India’s struggle against social media websites to fall in line with Indian laws continues even in Narendra Modi’s regime. To make the matter worst we have no social media laws in India or any effective and implementable social media policy of India. Of course, a new framework for use of social media by governmental organisations has been suggested by Indian government in the past but that is of little help in solving the present problem at hand. The real solution, according to Praveen Dalal, is formulation of a techno legal framework that can address the diverse and complicated issues of cyberspace in India.
The problem is going to increase with the adoption of technology driven projects and initiatives like Digital India, Internet of Things (PDF), etc that intends to ensure e-delivery of services in India. Social media websites have been given a push by the recent Supreme Court’s judgement that struck down (PDF) Section 66A of Information Technology Act, 2000 as violative of freedom to speech and expression.
However, Supreme Court committed a big mistake in this regard as it unintentionally and innocently killing the cyber law due diligence requirements (PDF) for social media websites as well. There is an urgent need on the part of Indian Supreme Court to review this judgment as we need a stronger cyber law due diligence in India rather than a weak, ineffective and crime supporting regime. Now even genuine victims of cyber bullying, cyber crimes and sexual offences are left with almost nil remedies. We at Perry4Law’s Techno Legal Base (PTLB) believe that this judgment of Supreme Court must be immediately reviewed in public interest.
At the same time PTLB also recommends that a dedicated law for social media websites is need of the hour. This must include a stringent and clear Internet intermediary liability for various technology companies and platforms that are operating in India or providing their services in India. Bot the Supreme Court and Indian government have failed to appreciate the gravity of this situation and this has unduly favoured such social media websites in India. The liability of Internet intermediaries under the recent Copyright Amendment Act, 2012 (CAA 2012) needs to be revisited as well. The liability of Internet intermediaries for copyright violations is still poorly drafted that needs to be corrected immediately to strengthen and give effect to the national litigation policy of India.
Conflict of laws in cyberspace is another area that Indian government must keep in mind. For instance, intellectual property rights protection of entertainment industry of India on internet, cyberspace and in a digital environment is still neglected by Indian government and social media websites. International legal issues of cyber attacks, cyber terrorism, cyber espionage, cyber warfare and cyber crimes are also not easy to manage and they must be managed properly by India. Cross border cyber crimes are very difficult to trace and authorship attribution of such cyber crimes are even more difficult to prove.
Even international law enforcement collaborative efforts like Mutual Legal Assistance Treaty (MLAT) are not always followed by concerned country. Recently United States refused to serve summons upon U.S. websites including Facebook and Google. This process of serving summons upon U.S. websites through U.S. government was adopted as the Indian subsidiaries of these foreign companies took the defence that they are just sales outlets in India and nothing more. To meet this challenge Indian government has now declared that foreign companies and e-commerce portals would be required to register in India and comply with Indian laws.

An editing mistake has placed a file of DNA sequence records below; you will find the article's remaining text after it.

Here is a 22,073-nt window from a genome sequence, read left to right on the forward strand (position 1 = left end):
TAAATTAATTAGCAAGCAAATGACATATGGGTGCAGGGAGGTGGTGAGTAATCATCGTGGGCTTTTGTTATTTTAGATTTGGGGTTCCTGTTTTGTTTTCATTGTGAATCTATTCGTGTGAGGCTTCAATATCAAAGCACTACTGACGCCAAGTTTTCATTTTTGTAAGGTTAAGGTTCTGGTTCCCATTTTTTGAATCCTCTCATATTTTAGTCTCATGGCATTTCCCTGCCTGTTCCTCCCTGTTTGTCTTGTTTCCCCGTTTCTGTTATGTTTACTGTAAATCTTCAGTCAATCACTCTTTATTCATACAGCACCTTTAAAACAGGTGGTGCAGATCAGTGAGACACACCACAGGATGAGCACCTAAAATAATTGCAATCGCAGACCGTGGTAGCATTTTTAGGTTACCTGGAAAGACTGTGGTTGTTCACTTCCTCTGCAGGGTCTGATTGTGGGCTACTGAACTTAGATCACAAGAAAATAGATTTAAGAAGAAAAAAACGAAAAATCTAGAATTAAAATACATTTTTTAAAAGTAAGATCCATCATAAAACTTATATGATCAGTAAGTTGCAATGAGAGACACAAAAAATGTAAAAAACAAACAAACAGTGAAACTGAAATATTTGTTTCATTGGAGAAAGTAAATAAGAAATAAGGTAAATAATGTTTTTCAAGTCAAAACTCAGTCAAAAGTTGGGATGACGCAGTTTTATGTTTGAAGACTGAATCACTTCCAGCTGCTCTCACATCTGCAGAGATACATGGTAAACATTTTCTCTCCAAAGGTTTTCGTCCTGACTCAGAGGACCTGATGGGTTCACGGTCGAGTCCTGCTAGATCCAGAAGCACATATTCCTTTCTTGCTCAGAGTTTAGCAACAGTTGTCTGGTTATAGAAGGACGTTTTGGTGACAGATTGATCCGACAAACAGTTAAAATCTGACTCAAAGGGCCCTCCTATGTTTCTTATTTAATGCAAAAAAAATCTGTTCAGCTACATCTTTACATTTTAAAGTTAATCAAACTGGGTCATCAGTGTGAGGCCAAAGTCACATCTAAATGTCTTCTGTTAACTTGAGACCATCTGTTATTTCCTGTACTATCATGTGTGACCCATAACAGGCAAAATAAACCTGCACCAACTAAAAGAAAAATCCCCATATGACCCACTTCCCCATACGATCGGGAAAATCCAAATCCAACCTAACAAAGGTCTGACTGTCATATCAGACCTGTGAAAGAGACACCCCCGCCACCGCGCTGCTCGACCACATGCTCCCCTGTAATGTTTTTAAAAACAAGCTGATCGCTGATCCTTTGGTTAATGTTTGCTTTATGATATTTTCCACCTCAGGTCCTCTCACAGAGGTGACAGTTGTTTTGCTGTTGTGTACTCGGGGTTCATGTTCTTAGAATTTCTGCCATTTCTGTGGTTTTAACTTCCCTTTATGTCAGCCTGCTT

However, the problem of law enforcement agencies continues as it is. For instance, recently the Delhi Police was able to get the IP Address logs of Amrita Rai’s G-Mail account. But till the time Google responded back, much of the digital evidence has already been lost and it is very difficult to nab the culprits now. Similarly, the case of posting of offensive message upon Facebook by the miscreants regarding Rajnath Singh’s Son also hit a roadblock so far. There are numerous such cases where the accused and cyber criminals cannot be nabbed because the social media website either does not comply with Indian laws or they take such long time that the information provided by them is ultimately useless.
Recently a fake tweet on Prime Minister Narendra Modi was posted on the social media website but the culprit has still to be brought to the books. The Delhi Police’s cyber cell department is also unable to do much in this regard in the absence of cooperation from the social media website. This is hampering the police investigation in this case. Similarly, it took two years to get Twitter’s law enforcement team to act on a complaint filed by current finance minister Arun Jaitley in 2011 about a fake Twitter handle in his name. This shows the level of cooperation by social media websites to Indian law enforcement official’s requests.
“Initially, we tried to reach out to every social media website to establish channels other than the already existing norms but we haven’t been successful in our attempt,” said BK Singh, deputy commissioner of police, Economic Offences Wing (EOW). “Sometimes websites refuse to give information on various grounds, including freedom of speech because some activities are considered criminal in India and may not fall in the category of offences in other countries,” said an investigating officer of the cyber cell. It is high time that social media websites must be made amenable to Indian laws and their compliances.